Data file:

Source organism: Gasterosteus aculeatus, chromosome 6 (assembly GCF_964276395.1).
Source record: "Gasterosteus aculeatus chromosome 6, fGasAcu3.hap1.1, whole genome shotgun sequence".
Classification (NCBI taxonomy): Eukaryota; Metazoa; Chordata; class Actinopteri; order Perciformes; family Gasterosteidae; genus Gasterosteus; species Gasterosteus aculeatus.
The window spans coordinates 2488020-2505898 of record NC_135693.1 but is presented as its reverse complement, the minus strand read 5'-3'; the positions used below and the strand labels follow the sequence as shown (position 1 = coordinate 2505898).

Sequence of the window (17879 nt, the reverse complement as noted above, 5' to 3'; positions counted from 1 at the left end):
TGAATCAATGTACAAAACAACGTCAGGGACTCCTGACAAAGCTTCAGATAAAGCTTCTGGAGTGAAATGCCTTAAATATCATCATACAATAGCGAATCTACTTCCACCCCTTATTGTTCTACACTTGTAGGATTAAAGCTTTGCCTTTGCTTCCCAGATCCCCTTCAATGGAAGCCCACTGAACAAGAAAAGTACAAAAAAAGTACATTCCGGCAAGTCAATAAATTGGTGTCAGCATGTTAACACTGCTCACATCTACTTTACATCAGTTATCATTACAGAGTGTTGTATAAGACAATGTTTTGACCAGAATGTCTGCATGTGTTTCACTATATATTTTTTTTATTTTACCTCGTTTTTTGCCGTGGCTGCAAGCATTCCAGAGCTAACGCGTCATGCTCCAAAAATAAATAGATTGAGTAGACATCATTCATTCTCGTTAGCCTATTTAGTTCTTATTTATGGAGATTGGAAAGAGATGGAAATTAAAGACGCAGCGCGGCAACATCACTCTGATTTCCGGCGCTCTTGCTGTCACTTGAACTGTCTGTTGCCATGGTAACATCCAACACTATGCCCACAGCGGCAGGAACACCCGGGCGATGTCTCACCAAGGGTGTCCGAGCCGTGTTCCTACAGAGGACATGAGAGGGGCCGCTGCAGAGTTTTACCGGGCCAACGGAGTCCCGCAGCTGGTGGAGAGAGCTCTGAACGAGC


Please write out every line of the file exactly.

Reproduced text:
Source organism: Gasterosteus aculeatus, chromosome 6 (assembly GCF_964276395.1).
Source record: "Gasterosteus aculeatus chromosome 6, fGasAcu3.hap1.1, whole genome shotgun sequence".
Classification (NCBI taxonomy): Eukaryota; Metazoa; Chordata; class Actinopteri; order Perciformes; family Gasterosteidae; genus Gasterosteus; species Gasterosteus aculeatus.
The window spans coordinates 2488020-2505898 of record NC_135693.1 but is presented as its reverse complement, the minus strand read 5'-3'; the positions used below and the strand labels follow the sequence as shown (position 1 = coordinate 2505898).

Sequence of the window (17879 nt, the reverse complement as noted above, 5' to 3'; positions counted from 1 at the left end):
TGAATCAATGTACAAAACAACGTCAGGGACTCCTGACAAAGCTTCAGATAAAGCTTCTGGAGTGAAATGCCTTAAATATCATCATACAATAGCGAATCTACTTCCACCCCTTATTGTTCTACACTTGTAGGATTAAAGCTTTGCCTTTGCTTCCCAGATCCCCTTCAATGGAAGCCCACTGAACAAGAAAAGTACAAAAAAAGTACATTCCGGCAAGTCAATAAATTGGTGTCAGCATGTTAACACTGCTCACATCTACTTTACATCAGTTATCATTACAGAGTGTTGTATAAGACAATGTTTTGACCAGAATGTCTGCATGTGTTTCACTATATATTTTTTTTATTTTACCTCGTTTTTTGCCGTGGCTGCAAGCATTCCAGAGCTAACGCGTCATGCTCCAAAAATAAATAGATTGAGTAGACATCATTCATTCTCGTTAGCCTATTTAGTTCTTATTTATGGAGATTGGAAAGAGATGGAAATTAAAGACGCAGCGCGGCAACATCACTCTGATTTCCGGCGCTCTTGCTGTCACTTGAACTGTCTGTTGCCATGGTAACATCCAACACTATGCCCACAGCGGCAGGAACACCCGGGCGATGTCTCACCAAGGGTGTCCGAGCCGTGTTCCTACAGAGGACATGAGAGGGGCCGCTGCAGAGTTTTACCGGGCCAACGGAGTCCCGCAGCTGGTGGAGAGAGCTCTGAACGAGC